In the early 1900s, the missionary Alice Seeley Harris produced what was probably the first photographic campaign in support of human rights.
These pioneering photographs publicly exposed the violent consequences of human rights abuses in the Congo Free State. They are exhibited alongside newly commissioned work from contemporary Congolese artist Sammy Baloji.
Seeley Harris exposed the atrocities that underpinned King Leopold II’s regime in the Congo Free State, bringing to public attention the plight of the Congolese people under a violent and oppressive regime.
The photographs fundamentally shifted public awareness of the deep-rooted hypocrisy of Leopold’s promise of colonial benevolence, and caused an outcry at the time of their publication in Europe and America.
Over 100 years later, these issues remain of primary concern to Congolese citizen and artist Sammy Baloji. Like Harris, Baloji uses photography as a medium to interrogate current political concerns with reference to the past. In his new body of work commissioned by Autograph, photomontages juxtapose desolate post-industrial landscapes with ethnographic archival imagery, to explore the cultural and architectural traces of a country forever haunted by the spectres of its colonial past; in particular, the southeastern Katanga province and its capital, Lubumbashi.
Notions of African utopias, post-colonial disillusionment, and a quest for authenticity amidst the ruins of modernity define Baloji’s multi-layered practice: the impact of Western imperialism, Maoist communism, urban segregation and colonial sanitation politics as well as the unending mineral exploitation of the Congo’s natural resources, and with it the tragedies and traumas of state-controlled violence and ongoing human rights abuses.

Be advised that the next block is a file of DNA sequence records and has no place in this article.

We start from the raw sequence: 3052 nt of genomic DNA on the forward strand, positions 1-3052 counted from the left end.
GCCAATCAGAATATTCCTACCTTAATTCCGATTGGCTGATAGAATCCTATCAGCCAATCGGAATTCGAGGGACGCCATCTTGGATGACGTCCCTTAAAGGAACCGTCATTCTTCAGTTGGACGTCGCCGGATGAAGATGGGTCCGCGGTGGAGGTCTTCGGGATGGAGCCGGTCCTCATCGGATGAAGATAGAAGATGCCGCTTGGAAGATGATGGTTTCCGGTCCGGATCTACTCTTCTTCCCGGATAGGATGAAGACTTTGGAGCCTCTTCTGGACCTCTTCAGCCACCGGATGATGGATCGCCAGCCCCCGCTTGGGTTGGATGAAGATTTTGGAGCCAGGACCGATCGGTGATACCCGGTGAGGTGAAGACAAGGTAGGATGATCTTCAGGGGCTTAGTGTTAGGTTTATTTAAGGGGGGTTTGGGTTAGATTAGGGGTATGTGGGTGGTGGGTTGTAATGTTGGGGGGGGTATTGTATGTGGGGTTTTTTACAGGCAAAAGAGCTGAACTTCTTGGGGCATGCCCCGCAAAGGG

Congo Dialogues marks the 175th anniversary of Anti-Slavery International and the invention of photography. The first major solo showcase of Sammy Baloji’s work in the UK, this exhibition presents a unique opportunity to see both historical and contemporary works interrogating the Congo and its colonial legacies. The Alice Seeley Harris archive was last shown to the public 110 years ago.
Alice Seeley Harris was born in 1870 in Malmesbury, UK. With the aid of her husband Reverend John Harris, she photographed the atrocities committed in the Congo Free State by King Leopold II’s regime and agents. Harris’ photographs circulated widely in the press and reproduced as lantern slides illustrating lectures by the Congo Reform Association. This exposure resulted in international political pressure on King Leopold II, eventually forcing him to relinquish absolute rule over the Congo Free State in 1908. Harris was an active member of Anti-Slavery International. She died in 1970, aged 100.
Sammy Baloji Baloji was born in 1978 in Lubumbashi, DRC. He uses photography, film, montage, and archives to explore his native country’s colonial past and political present. Baloji’s groundbreaking work has been exhibited internationally, including at the Musée du quai Branly, Paris; the Royal Museum for Central Africa, Tervuren, Belgium; and the Tate Modern, London. In 2007, he was twice awarded at the Bamako Biennale; and in 2009, he received the prestigious Prince Claus Foundation award. In 2010, Baloji co-founded the non-profit collective Picha and the biennial Rencontres Picha to support the development of local artistic practices. He currently lives and works between Lubumbashi and Brussels.
Anti Slavery International
Anti-Slavery International works at local, national and international levels to eliminate all forms of slavery around the world. The Harris Lantern Slide Collection is owned by Anti-Slavery International, and currently managed by Autograph ABP.
International Slavery Museum, Liverpool
The International Slavery Museum explores historical and contemporary aspects of slavery. The museum will present a partnering exhibition in Liverpool, to coincide with Congo Dialogues at Rivington Place. We have been working together since 2009 to share this important archive with a wider audience.
Autograph is a place to see things differently. Since 1988, we have championed photography that explores issues of race, identity, representation, human rights and social justice, sharing how photographs reflect lived experiences and shape our understanding of ourselves and others.Donate Join our mailing list